ISLAMABAD: In what may be called a major setback for Indian ambitions to join the nuclear trade cartel, consensus continued to elude the Nuclear Suppliers Group (NSG) at its last meeting in Vienna held for considering admission of non-NPT countries.
Although last week’s meeting was meant to discuss the technical, legal and political matters relating to non-NPT members’ (India and Pakistan) accession to the NSG, the Indian case took the spotlight because of US pressure for getting India into the group before the end of the year.
The extraordinary plenary session of the 48-member group that regulates international nuclear commerce had been specially convened for this purpose.
At least 12 NSG members at the meeting called for a criteria-based approach. These included China, Turkey, Kazakhstan, Belarus, Italy, Ireland, Switzerland, Austria, New Zealand, Belgium, Brazil and Russia, according to a source aware of the proceedings at the Vienna plenary.
India has been blaming Beijing for being the chief blocker.
At the meeting, China maintained that any formula worked out should be non-discriminatory and applicable to all non-NPT states; without prejudice to the core value of the NSG and the effectiveness, authority and integrity of the international non-proliferation regime with the NPT as its cornerstone; and without contradicting the customary international law in the field of non-proliferation.
China told the NSG members that it was ready to work with all parties to promote early progress by the group in this regard, according to a Chinese statement.
The source claimed that there was growing support for developing criteria for non-NPT states and the Chinese proposal for a two-step approach for new admissions which involved developing criteria in the first stage and then inviting applications for membership.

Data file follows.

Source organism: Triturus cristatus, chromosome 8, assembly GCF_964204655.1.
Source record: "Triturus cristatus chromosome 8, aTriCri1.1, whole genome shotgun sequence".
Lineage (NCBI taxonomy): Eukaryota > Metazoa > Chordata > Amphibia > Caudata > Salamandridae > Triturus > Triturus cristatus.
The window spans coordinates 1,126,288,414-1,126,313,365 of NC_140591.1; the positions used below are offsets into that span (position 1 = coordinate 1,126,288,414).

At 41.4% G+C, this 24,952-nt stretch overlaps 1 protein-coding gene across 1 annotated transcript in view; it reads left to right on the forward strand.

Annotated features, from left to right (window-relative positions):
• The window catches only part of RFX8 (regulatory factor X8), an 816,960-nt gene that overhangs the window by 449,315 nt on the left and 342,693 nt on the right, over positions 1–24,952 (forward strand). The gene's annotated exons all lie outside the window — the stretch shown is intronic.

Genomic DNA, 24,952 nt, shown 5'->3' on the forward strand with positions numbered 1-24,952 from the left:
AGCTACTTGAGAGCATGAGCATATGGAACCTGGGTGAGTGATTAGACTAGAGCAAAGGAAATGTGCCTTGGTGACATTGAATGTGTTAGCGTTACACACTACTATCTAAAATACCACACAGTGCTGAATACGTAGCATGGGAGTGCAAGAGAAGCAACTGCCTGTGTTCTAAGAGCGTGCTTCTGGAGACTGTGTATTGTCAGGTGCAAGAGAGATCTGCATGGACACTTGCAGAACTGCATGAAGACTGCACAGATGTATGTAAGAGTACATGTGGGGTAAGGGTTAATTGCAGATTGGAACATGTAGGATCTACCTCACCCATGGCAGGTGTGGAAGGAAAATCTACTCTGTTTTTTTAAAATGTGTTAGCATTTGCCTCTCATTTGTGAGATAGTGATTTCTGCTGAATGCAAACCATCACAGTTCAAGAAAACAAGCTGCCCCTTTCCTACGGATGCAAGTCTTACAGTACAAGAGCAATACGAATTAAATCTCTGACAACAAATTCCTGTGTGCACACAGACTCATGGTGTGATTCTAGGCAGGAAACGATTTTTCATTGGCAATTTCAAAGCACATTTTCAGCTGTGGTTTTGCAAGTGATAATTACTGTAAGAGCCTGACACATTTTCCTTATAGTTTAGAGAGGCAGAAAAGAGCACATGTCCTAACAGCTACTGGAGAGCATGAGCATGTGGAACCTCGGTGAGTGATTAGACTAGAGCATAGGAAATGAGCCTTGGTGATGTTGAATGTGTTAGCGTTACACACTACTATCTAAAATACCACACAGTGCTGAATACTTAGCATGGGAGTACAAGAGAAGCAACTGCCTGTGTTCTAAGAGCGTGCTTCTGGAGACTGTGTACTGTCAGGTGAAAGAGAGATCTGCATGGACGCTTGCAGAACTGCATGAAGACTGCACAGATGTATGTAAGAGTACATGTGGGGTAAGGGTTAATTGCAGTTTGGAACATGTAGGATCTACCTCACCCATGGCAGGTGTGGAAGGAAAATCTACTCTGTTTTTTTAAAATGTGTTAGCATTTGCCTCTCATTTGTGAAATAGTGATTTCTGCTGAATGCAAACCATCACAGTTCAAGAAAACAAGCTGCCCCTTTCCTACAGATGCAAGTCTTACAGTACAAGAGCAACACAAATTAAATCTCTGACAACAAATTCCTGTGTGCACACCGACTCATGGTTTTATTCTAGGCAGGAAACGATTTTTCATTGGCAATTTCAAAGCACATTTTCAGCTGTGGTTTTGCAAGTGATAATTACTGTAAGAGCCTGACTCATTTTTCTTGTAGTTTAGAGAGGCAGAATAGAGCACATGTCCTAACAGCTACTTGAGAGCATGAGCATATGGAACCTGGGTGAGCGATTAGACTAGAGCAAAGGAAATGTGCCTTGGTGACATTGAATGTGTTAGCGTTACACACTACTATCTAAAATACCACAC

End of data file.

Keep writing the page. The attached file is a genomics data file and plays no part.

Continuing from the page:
The source said the development was not surprising because the mood of the NSG members before the meeting had clearly pointed towards the continuing stalemate.
It was the second time in a year that an NSG plenary ended without an agreement on the question of membership of non-NPT states.
The Seoul meeting held in June this year had, after failing to achieve consensus, decided to continue deliberations on the “technical, legal and political aspects of the participation of non-NPT states”. The NSG chair had then appointed Ambassador Rafael Grossi as facilitator for negotiations among the member countries on the issue.
Mr Grossi submitted his recommendations at the plenary session, which were allegedly tailored to support the Indian candidature. The participating countries differed sharply with his proposals.
Since the cartel works through consensus, the suggested formula could not be adopted.
Pakistan, which is also a candidate for the NSG membership, feels encouraged by the increasing support for well-defined and neutral membership criteria for non-NPT candidates.
“The position taken by a greater number of members suits us,” a Pakistani official said.
From Pakistan’s perspective it was a progress given that earlier India was presented as a candidate ready for entry because of the waiver granted to it in 2008.